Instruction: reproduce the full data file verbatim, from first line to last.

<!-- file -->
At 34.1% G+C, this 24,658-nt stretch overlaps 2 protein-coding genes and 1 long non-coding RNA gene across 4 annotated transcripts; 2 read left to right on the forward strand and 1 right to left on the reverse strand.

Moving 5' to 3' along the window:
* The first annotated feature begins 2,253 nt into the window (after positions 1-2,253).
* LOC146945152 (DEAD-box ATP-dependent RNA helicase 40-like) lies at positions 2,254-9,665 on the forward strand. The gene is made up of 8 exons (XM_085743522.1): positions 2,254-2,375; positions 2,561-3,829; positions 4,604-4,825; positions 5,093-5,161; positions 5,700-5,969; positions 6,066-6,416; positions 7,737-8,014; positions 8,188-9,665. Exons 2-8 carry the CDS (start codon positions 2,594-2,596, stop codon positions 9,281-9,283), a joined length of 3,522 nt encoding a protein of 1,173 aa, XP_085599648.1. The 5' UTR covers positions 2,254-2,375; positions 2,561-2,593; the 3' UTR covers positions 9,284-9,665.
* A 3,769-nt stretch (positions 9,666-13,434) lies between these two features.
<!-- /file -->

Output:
At 34.1% G+C, this 24,658-nt stretch overlaps 2 protein-coding genes and 1 long non-coding RNA gene across 4 annotated transcripts; 2 read left to right on the forward strand and 1 right to left on the reverse strand.

Moving 5' to 3' along the window:
* The first annotated feature begins 2,253 nt into the window (after positions 1-2,253).
* LOC146945152 (DEAD-box ATP-dependent RNA helicase 40-like) lies at positions 2,254-9,665 on the forward strand. The gene is made up of 8 exons (XM_085743522.1): positions 2,254-2,375; positions 2,561-3,829; positions 4,604-4,825; positions 5,093-5,161; positions 5,700-5,969; positions 6,066-6,416; positions 7,737-8,014; positions 8,188-9,665. Exons 2-8 carry the CDS (start codon positions 2,594-2,596, stop codon positions 9,281-9,283), a joined length of 3,522 nt encoding a protein of 1,173 aa, XP_085599648.1. The 5' UTR covers positions 2,254-2,375; positions 2,561-2,593; the 3' UTR covers positions 9,284-9,665.
* A 3,769-nt stretch (positions 9,666-13,434) lies between these two features.